Sunday, August 27, 2017
The relationship between faith and works is an oft debated topic in Christendom. My own understanding is that our good works do not save us. Strictly speaking, our faith doesn't save us either. But if we have faith in the Savior, we will be saved. However, if we do not good works (by keeping His commandments) we cannot truly say we have faith. James' words mean, in essence, that "faith without works is not faith," or "there is no such thing as faith without works."
One useful parable to illustrate this point is to think of two men lost at sea, far from any land. They pray to be rescued from drowning, and a ship happens to pass by and sees them. Those on board throw life preservers to the men. One of them grabs the preserver and is pulled to safety. The other however continues to pray rather than grabbing the preserver, claiming that he will be saved because he believes that those on the ship can save him.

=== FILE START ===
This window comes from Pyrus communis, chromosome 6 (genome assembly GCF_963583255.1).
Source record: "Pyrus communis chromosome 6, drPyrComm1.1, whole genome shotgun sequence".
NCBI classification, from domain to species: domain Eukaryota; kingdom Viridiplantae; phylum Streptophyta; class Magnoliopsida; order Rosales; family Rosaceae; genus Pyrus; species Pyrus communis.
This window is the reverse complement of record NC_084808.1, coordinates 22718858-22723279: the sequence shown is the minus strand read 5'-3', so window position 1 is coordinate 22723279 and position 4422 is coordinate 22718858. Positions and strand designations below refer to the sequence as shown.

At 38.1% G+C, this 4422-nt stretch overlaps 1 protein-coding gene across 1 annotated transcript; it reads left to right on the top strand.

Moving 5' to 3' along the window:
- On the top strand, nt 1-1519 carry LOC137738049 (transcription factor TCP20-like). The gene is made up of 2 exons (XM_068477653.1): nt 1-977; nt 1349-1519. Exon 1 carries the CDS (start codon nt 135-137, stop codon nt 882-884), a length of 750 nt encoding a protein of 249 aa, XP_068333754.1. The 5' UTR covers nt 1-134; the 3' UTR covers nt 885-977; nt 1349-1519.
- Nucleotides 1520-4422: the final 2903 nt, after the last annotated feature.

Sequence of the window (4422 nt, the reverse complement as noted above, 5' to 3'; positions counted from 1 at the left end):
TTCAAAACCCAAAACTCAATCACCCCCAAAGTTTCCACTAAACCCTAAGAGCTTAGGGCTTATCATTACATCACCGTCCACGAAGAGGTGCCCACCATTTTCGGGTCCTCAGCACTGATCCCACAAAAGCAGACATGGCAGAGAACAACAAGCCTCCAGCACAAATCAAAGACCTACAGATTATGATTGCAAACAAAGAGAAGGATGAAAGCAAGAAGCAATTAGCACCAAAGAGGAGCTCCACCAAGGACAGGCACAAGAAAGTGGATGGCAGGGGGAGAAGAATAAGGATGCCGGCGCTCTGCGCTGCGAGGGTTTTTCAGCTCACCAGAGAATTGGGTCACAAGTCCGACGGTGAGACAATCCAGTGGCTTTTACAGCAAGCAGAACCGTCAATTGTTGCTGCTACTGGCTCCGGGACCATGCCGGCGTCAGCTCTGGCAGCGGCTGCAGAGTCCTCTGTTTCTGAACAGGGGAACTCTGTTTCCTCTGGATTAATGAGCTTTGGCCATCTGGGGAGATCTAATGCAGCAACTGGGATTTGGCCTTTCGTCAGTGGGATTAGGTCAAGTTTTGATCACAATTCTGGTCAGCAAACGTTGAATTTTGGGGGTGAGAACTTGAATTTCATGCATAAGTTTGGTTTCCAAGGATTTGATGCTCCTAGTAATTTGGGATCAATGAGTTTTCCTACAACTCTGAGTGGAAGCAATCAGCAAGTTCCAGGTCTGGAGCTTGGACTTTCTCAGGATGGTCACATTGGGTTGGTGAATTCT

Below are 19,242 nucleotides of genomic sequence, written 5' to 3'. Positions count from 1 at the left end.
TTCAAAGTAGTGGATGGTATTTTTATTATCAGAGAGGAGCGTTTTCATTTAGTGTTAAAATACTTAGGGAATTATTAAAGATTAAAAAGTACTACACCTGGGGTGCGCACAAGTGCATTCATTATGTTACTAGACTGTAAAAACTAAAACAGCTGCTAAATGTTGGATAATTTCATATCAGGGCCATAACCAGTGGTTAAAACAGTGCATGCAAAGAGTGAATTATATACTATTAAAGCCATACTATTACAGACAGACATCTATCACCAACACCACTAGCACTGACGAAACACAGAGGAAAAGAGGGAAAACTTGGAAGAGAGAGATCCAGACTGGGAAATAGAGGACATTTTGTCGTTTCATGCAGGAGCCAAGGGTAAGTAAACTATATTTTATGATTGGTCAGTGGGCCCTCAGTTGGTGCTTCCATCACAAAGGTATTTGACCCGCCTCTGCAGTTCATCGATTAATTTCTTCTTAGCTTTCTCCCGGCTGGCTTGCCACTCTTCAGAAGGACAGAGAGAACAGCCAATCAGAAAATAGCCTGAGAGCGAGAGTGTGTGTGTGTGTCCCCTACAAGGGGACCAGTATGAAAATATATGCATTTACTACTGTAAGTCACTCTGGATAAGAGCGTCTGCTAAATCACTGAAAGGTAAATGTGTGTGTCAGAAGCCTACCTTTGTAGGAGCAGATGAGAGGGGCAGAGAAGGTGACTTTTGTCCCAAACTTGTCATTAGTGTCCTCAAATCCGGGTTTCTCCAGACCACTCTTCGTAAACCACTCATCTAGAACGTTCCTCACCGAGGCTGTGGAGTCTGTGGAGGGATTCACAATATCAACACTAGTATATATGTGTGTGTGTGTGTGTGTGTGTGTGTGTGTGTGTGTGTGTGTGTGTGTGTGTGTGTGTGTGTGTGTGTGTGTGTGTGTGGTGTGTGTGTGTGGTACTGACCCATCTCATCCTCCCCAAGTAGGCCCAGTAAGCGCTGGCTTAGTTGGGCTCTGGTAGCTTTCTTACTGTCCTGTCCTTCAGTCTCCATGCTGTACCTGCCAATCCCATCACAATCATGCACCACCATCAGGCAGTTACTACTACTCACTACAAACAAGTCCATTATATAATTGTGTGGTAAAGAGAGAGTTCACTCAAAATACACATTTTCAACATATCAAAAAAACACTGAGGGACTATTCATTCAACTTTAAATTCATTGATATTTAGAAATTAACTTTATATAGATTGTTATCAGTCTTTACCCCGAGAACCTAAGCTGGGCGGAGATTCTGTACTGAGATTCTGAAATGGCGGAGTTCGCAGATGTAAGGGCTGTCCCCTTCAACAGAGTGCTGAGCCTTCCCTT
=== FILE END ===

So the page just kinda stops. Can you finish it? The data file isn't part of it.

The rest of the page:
It is, admittedly, not a perfect analogy, but I think it illustrates the important points. While the first man couldn't truthfully say to have saved himself, grabbing the preserver was required for him to be rescued. The second man could have been saved as well, but merely believing in the ability of the rescuers to save him wasn't sufficient.
We do not save ourselves by performing good works. To claim otherwise would be even more ridiculous than the first man claiming to have saved his own life. But we must do more than profess belief. Our Savior's grace is available to all; we have only to reach out.